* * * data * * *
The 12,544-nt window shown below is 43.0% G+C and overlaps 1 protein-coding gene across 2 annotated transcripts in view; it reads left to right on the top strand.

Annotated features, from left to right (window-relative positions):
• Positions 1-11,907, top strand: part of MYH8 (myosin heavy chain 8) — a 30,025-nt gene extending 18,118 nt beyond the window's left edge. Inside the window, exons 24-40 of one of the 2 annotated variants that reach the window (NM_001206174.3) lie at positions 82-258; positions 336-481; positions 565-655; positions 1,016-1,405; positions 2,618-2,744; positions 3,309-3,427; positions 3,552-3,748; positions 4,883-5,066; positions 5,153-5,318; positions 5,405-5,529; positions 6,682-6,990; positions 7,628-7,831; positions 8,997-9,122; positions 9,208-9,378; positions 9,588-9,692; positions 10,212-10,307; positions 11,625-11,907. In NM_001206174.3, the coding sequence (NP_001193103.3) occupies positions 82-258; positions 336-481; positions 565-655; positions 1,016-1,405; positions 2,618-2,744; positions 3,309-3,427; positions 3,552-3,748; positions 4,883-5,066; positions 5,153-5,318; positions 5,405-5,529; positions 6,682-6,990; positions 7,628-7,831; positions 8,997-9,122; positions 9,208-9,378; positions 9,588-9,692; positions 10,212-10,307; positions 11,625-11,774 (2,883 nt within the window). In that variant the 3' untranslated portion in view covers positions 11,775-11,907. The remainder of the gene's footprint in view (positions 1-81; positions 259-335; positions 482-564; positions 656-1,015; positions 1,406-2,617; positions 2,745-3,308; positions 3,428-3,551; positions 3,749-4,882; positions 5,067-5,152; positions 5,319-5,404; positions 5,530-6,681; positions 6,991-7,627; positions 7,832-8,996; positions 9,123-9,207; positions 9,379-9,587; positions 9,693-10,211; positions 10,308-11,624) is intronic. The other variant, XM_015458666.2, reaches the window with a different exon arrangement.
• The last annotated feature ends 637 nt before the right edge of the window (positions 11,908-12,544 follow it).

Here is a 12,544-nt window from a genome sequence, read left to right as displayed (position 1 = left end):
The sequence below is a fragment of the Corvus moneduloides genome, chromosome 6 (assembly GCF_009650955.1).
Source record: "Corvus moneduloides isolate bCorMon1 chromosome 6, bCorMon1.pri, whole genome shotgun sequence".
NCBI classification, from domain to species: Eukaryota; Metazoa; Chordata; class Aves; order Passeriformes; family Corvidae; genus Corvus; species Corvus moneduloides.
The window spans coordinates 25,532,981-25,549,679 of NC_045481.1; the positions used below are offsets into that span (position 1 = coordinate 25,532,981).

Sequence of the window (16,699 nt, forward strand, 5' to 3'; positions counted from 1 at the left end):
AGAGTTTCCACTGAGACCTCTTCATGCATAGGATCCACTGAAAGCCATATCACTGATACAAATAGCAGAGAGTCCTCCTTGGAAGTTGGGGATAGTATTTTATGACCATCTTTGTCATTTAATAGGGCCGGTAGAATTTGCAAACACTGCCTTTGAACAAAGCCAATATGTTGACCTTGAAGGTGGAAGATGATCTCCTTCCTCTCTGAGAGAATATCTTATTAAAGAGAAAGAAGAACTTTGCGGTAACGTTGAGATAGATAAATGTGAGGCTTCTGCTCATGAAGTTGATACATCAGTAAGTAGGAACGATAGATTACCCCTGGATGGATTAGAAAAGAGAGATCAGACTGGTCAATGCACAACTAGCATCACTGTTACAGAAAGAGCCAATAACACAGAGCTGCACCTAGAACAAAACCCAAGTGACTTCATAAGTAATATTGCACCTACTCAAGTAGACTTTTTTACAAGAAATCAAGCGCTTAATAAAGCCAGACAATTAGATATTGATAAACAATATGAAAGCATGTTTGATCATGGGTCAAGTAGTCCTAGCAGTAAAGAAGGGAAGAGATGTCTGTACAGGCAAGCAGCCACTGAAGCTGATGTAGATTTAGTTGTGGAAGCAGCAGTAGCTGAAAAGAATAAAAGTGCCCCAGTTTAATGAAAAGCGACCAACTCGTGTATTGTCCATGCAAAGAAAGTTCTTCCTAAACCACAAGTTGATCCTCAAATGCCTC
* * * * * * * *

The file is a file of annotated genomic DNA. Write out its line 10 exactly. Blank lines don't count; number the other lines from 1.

Sequence of the window (16,699 nt, forward strand, 5' to 3'; positions counted from 1 at the left end):